Monday, October 22, 2012
Popularity in high school can predict future success; then what about the nerds like Zuckerberg?
There’s an interesting story in the Huffington Post, that kids who were the most popular in high school actually do make more money later in life. Apparently this was a finding if the Wisconsin Longitudinal Study, story link here
There’s also an interesting column about why nerds are often unpopular. Paul Graham has a column, back to 2003, about the idea that nerds often want to be smart but not be popular; they want to create great things. This can work in the adult world, particularly if you’re inventing the next Facebook. But often in high school it can attract outright hostility, because popularity is often a matter of demonstrating your superiority to others in a social hierarchy, Graham’s link is here.
I think some of this is left over from tribal societies of the past (or in some parts of the world now). Societies need social structure and some degree of conformity and obedience to survive as a group. Those who are “different” can be seen as a long term existential threat. In a “real world” that goes global and becomes pluralistic, difference can be leveraged back into advantage. I’ll get back to this again soon.
Graham’s take certain bears on the bullying problems. I experienced a lot more problem in earlier grades; despite the fact that I was a nerd, I simply found my own peer group in tenth grade and we were pretty much left alone.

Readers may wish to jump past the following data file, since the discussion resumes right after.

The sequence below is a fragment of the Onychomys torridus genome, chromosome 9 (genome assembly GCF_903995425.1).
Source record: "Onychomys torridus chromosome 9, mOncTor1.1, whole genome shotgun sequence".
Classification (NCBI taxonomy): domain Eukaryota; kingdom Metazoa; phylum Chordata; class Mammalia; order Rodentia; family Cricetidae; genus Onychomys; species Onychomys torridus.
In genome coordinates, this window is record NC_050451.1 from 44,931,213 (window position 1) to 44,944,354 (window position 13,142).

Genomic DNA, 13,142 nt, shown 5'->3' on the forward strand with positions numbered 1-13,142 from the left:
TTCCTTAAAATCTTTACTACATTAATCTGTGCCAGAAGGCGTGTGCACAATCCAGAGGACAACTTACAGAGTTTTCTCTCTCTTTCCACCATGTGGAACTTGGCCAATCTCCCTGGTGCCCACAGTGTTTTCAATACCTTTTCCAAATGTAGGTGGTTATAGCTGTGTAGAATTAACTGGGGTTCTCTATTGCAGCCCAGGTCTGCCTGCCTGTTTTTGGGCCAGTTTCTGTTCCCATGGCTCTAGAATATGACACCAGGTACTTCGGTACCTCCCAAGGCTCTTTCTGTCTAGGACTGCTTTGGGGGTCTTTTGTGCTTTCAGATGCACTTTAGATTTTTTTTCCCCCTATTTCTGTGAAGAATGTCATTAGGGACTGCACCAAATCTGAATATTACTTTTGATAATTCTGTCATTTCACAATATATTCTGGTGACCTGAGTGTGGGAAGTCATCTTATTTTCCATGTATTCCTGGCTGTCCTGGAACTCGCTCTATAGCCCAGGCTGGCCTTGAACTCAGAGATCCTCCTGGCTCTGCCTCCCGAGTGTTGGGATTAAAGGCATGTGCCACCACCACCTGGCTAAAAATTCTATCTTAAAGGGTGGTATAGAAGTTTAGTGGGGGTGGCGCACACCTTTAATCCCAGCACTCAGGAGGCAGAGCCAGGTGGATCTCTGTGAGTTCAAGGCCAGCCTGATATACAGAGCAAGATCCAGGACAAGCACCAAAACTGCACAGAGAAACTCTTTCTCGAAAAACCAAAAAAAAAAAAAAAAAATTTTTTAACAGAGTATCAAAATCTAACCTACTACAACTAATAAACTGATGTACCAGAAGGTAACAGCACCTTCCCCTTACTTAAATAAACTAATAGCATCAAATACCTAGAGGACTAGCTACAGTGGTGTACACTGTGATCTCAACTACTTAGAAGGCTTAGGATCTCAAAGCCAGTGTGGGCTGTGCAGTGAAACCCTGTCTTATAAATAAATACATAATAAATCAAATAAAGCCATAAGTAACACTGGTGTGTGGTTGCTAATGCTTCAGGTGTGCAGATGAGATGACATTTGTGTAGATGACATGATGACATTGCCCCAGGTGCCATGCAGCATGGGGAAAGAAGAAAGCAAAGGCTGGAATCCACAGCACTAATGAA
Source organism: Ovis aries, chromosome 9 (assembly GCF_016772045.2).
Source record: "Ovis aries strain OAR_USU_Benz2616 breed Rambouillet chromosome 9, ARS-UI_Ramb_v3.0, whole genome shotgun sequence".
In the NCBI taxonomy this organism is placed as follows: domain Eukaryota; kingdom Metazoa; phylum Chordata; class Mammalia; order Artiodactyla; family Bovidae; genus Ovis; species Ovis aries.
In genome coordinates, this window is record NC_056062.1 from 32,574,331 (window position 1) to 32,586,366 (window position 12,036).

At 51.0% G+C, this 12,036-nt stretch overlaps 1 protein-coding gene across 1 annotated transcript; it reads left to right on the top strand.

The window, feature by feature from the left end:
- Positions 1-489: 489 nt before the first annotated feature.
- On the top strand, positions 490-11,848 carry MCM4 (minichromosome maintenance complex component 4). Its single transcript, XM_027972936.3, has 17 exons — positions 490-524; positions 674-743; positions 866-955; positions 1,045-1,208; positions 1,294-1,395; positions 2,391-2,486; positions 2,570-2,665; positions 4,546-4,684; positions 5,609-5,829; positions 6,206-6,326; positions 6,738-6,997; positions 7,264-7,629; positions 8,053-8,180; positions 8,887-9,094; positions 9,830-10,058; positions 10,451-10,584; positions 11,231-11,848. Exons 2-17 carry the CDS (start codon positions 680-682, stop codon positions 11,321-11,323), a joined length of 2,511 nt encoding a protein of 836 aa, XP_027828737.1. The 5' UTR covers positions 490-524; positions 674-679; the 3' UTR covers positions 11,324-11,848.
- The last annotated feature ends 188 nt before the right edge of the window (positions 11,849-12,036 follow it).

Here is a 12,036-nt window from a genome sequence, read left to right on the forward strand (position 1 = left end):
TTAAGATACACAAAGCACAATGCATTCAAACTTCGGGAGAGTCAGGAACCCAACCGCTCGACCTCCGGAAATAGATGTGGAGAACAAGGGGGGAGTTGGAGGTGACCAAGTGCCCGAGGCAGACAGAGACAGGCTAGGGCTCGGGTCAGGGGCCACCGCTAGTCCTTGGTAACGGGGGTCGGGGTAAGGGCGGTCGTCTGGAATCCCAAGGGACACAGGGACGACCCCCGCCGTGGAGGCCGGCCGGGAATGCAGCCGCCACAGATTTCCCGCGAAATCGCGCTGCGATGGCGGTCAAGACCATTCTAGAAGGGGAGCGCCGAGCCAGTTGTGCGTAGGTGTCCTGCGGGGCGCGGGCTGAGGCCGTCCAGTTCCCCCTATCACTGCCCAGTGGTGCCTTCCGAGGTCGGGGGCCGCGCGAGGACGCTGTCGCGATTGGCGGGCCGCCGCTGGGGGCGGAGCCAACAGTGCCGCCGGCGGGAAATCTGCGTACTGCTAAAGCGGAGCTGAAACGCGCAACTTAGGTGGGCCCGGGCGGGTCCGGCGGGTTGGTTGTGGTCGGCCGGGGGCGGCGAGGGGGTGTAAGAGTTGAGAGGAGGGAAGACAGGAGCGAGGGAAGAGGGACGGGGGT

Today, I noticed a billboard Metro sign for a casino in West Virginia, and was reminded of the fact that many of the television ads against the proposition to allow more casino development has been funded by the company (Hollywood) with the big casino 80 miles from DC in West Virginia. Policy arguments aren’t made on the basis of truth; they are based on favoring established interests who have the money to twist the truth in well broadcast media messages. That doesn’t sound like a good way to get to the bottom of policy questions. (We still see some anti-libertarian papers expressing concerns about gambling addiction, as in Petula Dvorak's story in the Washington Post Oct. 15, here.) On the other hand, existing interests do give people “real jobs” and are already proving stable income to those with commitments, families to support. As I wrote about a week ago, it’s very difficult for someone in my position to work in any partisan way at all.
Below: Wikipedia attribution link for picture of Mt. Mitchell, NC, where I traveled Oct. 1991.